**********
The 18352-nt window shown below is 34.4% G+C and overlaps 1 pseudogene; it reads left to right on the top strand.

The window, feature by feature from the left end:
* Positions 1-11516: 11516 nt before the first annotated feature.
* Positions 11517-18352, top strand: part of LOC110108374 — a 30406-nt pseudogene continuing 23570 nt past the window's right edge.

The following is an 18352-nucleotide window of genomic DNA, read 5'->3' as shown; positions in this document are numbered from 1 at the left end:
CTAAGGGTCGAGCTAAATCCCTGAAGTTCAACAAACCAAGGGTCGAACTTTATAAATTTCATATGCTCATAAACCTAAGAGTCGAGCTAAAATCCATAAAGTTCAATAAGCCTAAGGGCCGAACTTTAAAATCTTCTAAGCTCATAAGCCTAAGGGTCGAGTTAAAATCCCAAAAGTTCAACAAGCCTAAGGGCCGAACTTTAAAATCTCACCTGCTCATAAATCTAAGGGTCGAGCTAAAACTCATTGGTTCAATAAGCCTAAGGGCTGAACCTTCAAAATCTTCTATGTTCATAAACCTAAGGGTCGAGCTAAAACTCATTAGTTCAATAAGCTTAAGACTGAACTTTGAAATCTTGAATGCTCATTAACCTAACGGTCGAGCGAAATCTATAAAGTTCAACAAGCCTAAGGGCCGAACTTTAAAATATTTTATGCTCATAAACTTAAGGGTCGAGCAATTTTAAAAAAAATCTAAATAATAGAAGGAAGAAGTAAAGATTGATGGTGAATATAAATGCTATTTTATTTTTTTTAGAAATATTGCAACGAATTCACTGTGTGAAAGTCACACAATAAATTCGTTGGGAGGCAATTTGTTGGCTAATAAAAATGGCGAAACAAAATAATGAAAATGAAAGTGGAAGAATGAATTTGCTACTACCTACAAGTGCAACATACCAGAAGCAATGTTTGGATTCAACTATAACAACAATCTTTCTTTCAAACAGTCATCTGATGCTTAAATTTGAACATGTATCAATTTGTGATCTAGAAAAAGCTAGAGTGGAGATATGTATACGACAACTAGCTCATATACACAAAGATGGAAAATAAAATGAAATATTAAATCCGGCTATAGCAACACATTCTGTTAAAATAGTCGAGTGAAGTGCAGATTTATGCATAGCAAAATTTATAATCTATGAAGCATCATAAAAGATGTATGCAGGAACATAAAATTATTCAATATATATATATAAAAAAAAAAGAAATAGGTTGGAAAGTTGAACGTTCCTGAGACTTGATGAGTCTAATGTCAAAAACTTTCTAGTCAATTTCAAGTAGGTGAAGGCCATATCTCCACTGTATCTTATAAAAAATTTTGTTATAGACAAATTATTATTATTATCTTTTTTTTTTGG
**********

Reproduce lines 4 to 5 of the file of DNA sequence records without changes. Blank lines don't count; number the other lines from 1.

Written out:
* Positions 11517-18352, top strand: part of LOC110108374 — a 30406-nt pseudogene continuing 23570 nt past the window's right edge.

The following is an 18352-nucleotide window of genomic DNA, read 5'->3' as shown; positions in this document are numbered from 1 at the left end: